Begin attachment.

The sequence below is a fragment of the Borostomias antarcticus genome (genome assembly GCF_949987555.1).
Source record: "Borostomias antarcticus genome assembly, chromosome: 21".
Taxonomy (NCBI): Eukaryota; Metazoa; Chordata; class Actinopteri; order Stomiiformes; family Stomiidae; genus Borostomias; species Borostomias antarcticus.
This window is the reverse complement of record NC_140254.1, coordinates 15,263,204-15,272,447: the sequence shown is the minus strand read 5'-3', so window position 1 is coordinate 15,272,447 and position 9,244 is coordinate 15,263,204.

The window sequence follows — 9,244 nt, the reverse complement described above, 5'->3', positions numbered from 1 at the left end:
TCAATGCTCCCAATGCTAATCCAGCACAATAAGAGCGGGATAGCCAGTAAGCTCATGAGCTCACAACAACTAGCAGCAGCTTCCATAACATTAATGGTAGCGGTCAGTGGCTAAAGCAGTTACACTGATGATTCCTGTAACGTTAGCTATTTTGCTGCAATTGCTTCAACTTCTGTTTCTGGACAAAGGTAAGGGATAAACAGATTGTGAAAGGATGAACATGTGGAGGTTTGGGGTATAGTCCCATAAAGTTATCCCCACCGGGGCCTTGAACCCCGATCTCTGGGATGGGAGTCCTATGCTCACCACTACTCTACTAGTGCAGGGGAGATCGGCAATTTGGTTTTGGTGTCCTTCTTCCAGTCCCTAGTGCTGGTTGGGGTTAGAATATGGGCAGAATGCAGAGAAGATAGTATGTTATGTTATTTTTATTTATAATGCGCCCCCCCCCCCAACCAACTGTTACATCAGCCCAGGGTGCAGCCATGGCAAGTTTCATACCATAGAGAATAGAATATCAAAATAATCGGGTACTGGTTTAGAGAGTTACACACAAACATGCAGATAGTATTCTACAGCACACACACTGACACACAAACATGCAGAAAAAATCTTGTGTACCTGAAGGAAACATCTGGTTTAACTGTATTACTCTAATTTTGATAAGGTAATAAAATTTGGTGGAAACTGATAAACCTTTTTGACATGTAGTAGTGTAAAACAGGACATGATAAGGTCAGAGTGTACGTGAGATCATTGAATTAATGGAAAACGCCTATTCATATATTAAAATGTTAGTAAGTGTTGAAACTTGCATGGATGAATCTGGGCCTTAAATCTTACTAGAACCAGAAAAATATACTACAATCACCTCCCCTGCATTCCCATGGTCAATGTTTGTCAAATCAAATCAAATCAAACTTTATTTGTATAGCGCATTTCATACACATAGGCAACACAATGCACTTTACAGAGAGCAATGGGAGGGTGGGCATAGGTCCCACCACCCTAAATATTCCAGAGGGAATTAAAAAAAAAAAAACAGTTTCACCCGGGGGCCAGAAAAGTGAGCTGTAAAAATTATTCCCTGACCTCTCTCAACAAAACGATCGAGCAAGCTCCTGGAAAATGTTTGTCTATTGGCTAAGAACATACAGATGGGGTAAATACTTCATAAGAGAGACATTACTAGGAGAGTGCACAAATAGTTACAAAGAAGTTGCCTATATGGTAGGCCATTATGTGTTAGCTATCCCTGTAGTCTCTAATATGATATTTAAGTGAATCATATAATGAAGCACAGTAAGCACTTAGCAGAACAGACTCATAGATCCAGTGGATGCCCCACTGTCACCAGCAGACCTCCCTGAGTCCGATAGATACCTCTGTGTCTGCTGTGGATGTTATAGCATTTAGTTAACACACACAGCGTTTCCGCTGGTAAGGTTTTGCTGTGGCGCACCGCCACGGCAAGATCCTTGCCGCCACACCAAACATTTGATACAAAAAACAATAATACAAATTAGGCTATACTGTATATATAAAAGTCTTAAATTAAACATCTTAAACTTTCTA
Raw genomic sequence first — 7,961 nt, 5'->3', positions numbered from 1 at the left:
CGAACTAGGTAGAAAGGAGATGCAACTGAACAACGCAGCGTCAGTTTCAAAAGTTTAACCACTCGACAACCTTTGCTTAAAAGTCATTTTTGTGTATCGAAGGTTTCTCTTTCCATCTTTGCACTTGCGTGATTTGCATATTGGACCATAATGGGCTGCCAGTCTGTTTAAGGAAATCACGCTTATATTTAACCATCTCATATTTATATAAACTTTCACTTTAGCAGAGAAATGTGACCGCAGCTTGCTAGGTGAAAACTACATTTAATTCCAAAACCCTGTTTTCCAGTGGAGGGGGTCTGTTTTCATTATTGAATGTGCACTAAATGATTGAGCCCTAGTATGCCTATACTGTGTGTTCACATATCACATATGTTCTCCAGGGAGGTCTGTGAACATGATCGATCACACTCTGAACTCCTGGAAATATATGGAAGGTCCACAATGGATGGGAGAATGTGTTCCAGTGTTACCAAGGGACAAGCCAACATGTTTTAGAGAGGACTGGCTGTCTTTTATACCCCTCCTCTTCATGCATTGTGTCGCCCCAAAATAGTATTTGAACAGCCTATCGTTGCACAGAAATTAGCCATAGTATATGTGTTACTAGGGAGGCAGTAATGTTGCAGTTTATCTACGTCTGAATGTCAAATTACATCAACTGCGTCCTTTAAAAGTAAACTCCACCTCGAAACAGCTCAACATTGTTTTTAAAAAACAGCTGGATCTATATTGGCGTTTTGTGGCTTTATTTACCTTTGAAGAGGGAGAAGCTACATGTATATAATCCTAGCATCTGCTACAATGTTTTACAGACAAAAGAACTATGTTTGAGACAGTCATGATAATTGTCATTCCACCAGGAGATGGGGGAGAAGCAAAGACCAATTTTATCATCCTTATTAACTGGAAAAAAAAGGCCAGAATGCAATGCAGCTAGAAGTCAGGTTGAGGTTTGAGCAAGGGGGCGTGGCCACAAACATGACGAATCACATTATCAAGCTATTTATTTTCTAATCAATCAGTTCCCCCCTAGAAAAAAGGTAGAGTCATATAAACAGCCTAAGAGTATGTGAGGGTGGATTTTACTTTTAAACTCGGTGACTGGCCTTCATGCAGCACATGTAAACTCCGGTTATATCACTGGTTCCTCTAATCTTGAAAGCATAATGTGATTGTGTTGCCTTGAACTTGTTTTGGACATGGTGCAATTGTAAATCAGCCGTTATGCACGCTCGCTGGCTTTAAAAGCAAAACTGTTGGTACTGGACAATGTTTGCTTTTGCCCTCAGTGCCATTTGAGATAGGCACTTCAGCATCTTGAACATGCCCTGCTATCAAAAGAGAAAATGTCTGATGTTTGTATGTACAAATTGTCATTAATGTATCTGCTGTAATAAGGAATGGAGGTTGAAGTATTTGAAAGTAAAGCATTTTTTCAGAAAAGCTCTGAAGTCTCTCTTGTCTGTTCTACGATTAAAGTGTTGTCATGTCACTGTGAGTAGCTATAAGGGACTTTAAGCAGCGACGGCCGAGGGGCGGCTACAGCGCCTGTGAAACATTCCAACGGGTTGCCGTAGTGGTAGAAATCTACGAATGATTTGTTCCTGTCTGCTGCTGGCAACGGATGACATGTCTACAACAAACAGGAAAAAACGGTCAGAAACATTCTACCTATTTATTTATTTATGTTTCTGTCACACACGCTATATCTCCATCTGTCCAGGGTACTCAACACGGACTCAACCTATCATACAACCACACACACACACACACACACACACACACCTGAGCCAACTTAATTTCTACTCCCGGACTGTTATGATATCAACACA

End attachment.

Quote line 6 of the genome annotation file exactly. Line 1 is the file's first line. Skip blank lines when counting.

TCAATGCTCCCAATGCTAATCCAGCACAATAAGAGCGGGATAGCCAGTAAGCTCATGAGCTCACAACAACTAGCAGCAGCTTCCATAACATTAATGGTAGCGGTCAGTGGCTAAAGCAGTTACACTGATGATTCCTGTAACGTTAGCTATTTTGCTGCAATTGCTTCAACTTCTGTTTCTGGACAAAGGTAAGGGATAAACAGATTGTGAAAGGATGAACATGTGGAGGTTTGGGGTATAGTCCCATAAAGTTATCCCCACCGGGGCCTTGAACCCCGATCTCTGGGATGGGAGTCCTATGCTCACCACTACTCTACTAGTGCAGGGGAGATCGGCAATTTGGTTTTGGTGTCCTTCTTCCAGTCCCTAGTGCTGGTTGGGGTTAGAATATGGGCAGAATGCAGAGAAGATAGTATGTTATGTTATTTTTATTTATAATGCGCCCCCCCCCCCAACCAACTGTTACATCAGCCCAGGGTGCAGCCATGGCAAGTTTCATACCATAGAGAATAGAATATCAAAATAATCGGGTACTGGTTTAGAGAGTTACACACAAACATGCAGATAGTATTCTACAGCACACACACTGACACACAAACATGCAGAAAAAATCTTGTGTACCTGAAGGAAACATCTGGTTTAACTGTATTACTCTAATTTTGATAAGGTAATAAAATTTGGTGGAAACTGATAAACCTTTTTGACATGTAGTAGTGTAAAACAGGACATGATAAGGTCAGAGTGTACGTGAGATCATTGAATTAATGGAAAACGCCTATTCATATATTAAAATGTTAGTAAGTGTTGAAACTTGCATGGATGAATCTGGGCCTTAAATCTTACTAGAACCAGAAAAATATACTACAATCACCTCCCCTGCATTCCCATGGTCAATGTTTGTCAAATCAAATCAAATCAAACTTTATTTGTATAGCGCATTTCATACACATAGGCAACACAATGCACTTTACAGAGAGCAATGGGAGGGTGGGCATAGGTCCCACCACCCTAAATATTCCAGAGGGAATTAAAAAAAAAAAAACAGTTTCACCCGGGGGCCAGAAAAGTGAGCTGTAAAAATTATTCCCTGACCTCTCTCAACAAAACGATCGAGCAAGCTCCTGGAAAATGTTTGTCTATTGGCTAAGAACATACAGATGGGGTAAATACTTCATAAGAGAGACATTACTAGGAGAGTGCACAAATAGTTACAAAGAAGTTGCCTATATGGTAGGCCATTATGTGTTAGCTATCCCTGTAGTCTCTAATATGATATTTAAGTGAATCATATAATGAAGCACAGTAAGCACTTAGCAGAACAGACTCATAGATCCAGTGGATGCCCCACTGTCACCAGCAGACCTCCCTGAGTCCGATAGATACCTCTGTGTCTGCTGTGGATGTTATAGCATTTAGTTAACACACACAGCGTTTCCGCTGGTAAGGTTTTGCTGTGGCGCACCGCCACGGCAAGATCCTTGCCGCCACACCAAACATTTGATACAAAAAACAATAATACAAATTAGGCTATACTGTATATATAAAAGTCTTAAATTAAACATCTTAAACTTTCTA